IT is almost a century since Ferdinand Tönnies published his influential work, Gemeinschaft und Gesellschaft. In it he drew semantic lines around the conception of "community" that have persisted to this day in much of the literature. He intended his description to be widely applicable, but he drew it chiefly from ancient, medieval, and modern European society up to the present century. Moreover, he circumscribed the terms "community" and "society" by placing them in contrast with one another, binding them together (...)
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  17.  40
    Embodiment and situation: Charles Taylor's Hegel.Kenneth L. Schmitz - 1976 - Journal of Philosophy 73 (19):710-723.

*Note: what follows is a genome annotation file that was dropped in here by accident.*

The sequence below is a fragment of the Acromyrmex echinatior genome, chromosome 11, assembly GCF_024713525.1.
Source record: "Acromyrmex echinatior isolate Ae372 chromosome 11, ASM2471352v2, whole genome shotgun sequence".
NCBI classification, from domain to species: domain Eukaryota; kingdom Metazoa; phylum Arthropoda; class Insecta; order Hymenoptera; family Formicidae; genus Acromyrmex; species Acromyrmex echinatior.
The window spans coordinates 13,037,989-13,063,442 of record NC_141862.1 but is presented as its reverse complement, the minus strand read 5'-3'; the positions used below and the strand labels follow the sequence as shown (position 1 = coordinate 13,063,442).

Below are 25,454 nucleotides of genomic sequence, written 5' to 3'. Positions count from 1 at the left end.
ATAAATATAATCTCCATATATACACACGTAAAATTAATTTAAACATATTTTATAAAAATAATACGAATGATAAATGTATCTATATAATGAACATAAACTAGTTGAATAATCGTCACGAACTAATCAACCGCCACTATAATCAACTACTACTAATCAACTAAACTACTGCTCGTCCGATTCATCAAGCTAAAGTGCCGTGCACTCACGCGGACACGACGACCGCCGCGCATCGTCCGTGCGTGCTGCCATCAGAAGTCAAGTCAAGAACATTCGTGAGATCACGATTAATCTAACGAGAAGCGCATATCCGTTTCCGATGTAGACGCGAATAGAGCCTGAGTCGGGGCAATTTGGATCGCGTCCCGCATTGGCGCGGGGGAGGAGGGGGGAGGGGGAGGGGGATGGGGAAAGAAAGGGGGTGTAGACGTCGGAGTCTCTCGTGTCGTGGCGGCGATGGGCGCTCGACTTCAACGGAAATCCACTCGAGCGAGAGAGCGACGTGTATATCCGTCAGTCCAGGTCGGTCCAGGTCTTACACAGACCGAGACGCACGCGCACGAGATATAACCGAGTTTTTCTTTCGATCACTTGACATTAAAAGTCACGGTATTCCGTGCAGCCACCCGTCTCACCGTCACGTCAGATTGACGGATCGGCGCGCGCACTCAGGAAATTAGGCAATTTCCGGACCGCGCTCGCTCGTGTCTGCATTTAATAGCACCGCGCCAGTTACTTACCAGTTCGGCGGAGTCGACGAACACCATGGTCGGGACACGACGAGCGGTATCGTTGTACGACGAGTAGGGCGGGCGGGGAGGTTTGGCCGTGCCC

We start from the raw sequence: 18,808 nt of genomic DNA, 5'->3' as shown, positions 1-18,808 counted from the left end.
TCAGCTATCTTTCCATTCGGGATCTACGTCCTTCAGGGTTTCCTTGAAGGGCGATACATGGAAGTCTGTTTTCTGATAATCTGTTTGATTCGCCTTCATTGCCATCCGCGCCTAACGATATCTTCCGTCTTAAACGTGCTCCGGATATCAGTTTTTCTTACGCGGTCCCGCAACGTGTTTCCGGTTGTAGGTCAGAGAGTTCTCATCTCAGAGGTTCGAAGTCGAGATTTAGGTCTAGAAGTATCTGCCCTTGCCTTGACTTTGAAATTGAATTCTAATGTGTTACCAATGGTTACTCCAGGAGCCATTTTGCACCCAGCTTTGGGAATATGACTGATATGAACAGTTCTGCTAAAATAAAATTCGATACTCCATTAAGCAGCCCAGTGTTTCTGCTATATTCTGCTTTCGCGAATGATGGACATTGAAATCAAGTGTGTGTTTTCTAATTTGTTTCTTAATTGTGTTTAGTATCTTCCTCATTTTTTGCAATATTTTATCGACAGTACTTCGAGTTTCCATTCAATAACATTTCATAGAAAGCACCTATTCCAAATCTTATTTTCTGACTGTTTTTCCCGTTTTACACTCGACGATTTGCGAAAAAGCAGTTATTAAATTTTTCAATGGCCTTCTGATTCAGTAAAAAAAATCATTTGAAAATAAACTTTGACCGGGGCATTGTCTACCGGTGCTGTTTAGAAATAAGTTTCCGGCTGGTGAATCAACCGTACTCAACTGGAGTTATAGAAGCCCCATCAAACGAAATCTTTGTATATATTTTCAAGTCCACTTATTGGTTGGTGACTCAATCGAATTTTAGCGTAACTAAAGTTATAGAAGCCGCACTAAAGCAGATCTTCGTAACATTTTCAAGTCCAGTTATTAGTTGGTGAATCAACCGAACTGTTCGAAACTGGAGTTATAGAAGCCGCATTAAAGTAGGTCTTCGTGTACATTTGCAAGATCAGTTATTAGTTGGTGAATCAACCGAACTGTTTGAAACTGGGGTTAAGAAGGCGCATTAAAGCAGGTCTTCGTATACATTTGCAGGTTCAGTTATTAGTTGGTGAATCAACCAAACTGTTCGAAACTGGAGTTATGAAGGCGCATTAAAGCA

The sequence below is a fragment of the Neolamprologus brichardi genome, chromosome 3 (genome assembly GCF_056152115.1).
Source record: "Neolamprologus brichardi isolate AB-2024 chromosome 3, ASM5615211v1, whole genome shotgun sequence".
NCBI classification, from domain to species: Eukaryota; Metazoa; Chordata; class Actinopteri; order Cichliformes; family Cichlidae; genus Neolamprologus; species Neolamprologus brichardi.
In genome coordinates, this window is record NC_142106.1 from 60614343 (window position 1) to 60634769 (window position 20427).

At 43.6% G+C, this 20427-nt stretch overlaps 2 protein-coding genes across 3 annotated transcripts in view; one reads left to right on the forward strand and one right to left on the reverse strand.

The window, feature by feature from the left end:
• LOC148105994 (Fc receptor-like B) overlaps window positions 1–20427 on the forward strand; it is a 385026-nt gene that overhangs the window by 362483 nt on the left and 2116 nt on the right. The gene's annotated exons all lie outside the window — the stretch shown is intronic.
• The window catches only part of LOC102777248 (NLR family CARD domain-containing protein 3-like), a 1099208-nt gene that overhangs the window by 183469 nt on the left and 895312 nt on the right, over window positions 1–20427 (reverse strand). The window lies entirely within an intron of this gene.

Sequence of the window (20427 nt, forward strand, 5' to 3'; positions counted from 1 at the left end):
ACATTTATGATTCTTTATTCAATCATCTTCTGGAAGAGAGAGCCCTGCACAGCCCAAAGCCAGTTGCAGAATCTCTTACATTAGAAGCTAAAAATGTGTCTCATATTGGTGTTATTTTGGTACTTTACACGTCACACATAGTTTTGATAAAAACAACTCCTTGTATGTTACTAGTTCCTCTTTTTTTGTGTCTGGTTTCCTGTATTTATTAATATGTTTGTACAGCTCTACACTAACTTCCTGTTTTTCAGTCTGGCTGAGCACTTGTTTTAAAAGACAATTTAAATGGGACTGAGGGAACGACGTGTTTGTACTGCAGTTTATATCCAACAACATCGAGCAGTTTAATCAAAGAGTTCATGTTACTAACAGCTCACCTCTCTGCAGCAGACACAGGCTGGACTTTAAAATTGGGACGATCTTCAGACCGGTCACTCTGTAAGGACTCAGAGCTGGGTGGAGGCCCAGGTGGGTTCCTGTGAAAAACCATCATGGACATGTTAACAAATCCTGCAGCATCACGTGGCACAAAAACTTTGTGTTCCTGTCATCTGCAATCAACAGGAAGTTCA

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  18.  17
    Entitative and Systemic Aspects of Evil.Kenneth L. Schmitz - 1978 - Dialectics and Humanism 5 (2):149-161.
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  19.  26
    Enriching the Copula.Kenneth L. Schmitz - 1974 - Review of Metaphysics 27 (3):492 - 512.
    The history of philosophy provides examples of attempts to vindicate the adequation of thought with being. Thought has sometimes armed itself in the Cartesian manner with criteria for measuring its own conformity with being. But such an immediate and direct appeal to "pure" thought rests inescapably upon a tacit appeal to a human experience which includes sensible factors; and so it begs the question. Moreover, it seems to me that all attempts fail which try to join the knower and the (...)
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  20.  28